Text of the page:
UCLA's games weren't always the highest scoring, but with Nikki's brand of full court pressure defense (as she calls it, organized chaos), games were thrilling to watch, and in her 3 years attendance at UCLA games have steadily increased.  UCLA was led this season offensively by Senior Darxia Morris and Junior Jasmine Dixon, the two players who averaged double digit scoring.  However, UCLA had enough possible weapons that between Dixon, Morris, Doreena Campbell, Atonye Nyingifa, Markel Walker, and Rebekah Gardner, every game at least one or two of those Bruins would step up their game if the others struggled, allowing teams to not just focus on one or two players to stop.

UCLA graduates 4 seniors this season.  Doreena Campbell and Darxia Morris are going to be hard to replace as they provided great senior leadership, played the majority of minutes every game, were reliable scorers, and were instrumental to the UCLA press.  Nina Earl and Christina Nzekwe were not as much important for their scoring as for their defense, so that when Nikki needed to rest her starters, she could leave them on the bench knowing that Nzekwe and Earl's tough defense would protect the lead.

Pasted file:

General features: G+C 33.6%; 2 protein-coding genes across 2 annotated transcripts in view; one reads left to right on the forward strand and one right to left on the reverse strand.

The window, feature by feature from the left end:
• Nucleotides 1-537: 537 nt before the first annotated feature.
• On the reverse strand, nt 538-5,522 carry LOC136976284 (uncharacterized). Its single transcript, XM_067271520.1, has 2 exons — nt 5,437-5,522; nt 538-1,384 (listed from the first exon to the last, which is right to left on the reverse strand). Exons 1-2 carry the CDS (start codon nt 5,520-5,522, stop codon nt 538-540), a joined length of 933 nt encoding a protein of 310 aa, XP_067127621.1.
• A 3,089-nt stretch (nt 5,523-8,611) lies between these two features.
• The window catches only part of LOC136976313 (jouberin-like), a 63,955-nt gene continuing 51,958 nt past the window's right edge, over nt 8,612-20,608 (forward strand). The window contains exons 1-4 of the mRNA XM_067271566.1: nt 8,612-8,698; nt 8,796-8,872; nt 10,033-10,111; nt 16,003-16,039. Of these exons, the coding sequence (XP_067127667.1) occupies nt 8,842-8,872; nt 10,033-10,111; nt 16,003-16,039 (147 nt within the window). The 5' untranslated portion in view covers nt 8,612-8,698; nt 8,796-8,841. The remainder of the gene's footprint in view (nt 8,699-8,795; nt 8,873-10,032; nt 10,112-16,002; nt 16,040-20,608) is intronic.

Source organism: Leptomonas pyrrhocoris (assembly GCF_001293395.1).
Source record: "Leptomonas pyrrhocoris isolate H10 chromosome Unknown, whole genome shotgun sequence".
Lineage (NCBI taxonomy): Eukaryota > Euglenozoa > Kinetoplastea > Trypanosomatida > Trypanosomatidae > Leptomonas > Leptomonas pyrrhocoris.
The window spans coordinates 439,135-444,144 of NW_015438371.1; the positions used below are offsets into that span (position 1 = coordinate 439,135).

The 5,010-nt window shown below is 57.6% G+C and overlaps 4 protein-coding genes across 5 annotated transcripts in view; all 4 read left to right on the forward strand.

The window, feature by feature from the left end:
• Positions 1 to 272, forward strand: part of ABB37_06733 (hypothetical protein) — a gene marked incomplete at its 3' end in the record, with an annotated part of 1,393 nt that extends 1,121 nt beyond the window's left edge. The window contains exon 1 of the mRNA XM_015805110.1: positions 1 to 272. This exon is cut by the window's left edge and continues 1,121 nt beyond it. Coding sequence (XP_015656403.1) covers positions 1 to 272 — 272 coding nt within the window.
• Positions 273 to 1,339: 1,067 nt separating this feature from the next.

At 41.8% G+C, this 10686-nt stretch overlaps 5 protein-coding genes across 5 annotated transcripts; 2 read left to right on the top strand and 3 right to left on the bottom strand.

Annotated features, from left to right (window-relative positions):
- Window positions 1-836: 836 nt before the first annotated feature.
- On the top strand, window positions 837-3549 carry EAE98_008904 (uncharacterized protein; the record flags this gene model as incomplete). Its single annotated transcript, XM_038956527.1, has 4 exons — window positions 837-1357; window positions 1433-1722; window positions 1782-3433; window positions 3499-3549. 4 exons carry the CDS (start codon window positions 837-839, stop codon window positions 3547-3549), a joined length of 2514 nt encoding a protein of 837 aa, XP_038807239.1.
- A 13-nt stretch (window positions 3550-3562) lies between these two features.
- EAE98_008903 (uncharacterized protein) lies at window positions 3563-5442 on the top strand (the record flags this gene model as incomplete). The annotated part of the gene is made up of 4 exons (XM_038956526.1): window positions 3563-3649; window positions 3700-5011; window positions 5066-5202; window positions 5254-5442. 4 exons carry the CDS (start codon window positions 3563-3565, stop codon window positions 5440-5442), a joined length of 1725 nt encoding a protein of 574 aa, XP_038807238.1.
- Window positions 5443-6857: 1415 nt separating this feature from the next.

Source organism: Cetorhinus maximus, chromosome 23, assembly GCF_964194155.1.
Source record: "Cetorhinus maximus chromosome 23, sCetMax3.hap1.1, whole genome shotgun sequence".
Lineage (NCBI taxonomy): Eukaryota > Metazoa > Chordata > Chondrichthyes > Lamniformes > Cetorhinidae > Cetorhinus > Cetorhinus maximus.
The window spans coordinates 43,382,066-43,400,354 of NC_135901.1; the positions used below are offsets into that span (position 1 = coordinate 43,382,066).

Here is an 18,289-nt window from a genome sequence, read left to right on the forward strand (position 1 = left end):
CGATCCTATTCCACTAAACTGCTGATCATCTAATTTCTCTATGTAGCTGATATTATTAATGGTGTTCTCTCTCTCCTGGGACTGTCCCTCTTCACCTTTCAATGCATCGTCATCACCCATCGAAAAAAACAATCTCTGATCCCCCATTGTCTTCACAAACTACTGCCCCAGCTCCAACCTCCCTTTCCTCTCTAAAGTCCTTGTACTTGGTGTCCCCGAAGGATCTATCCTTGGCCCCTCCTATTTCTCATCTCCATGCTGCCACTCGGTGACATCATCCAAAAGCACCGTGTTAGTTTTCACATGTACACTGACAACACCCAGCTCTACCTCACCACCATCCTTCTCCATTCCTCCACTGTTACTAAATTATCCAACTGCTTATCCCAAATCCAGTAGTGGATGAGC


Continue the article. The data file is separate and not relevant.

Looking towards next season, it's tough to predict UCLA's future.  Looking at the negatives, UCLA is going to have a hard time replacing Campbell and Morris.  UCLA is bringing in a guard in the class, Mariah Faulk, but she is our only recruit not rated in the top 100, and Mariah Williams and Thea Lemberger this season did not score often.  Williams, Lemberger, Faulk are going to have to grow up fast if UCLA is going to have any success, as UCLA's back court is going to go from strength to major question mark.  Helping to ease the fears somewhat is the return of Rebekah Gardner who will be a senior next year.  She has proven to be a scoring spark off the bench, and with starters minutes will likely see her scoring continue to increase.  Word has it that Markel can be a versatile player and may be responsible for bringing up the ball next season, so that remains to be seen.  Still, UCLA has a poor 3 point shooting team to begin with (2nd to last in the nation in 3s made per game, though UCLA doesn't attempt many), and with Campbell and Morris leaving, Gardner is the only returner who has proven to be a viable 3 point shooting option.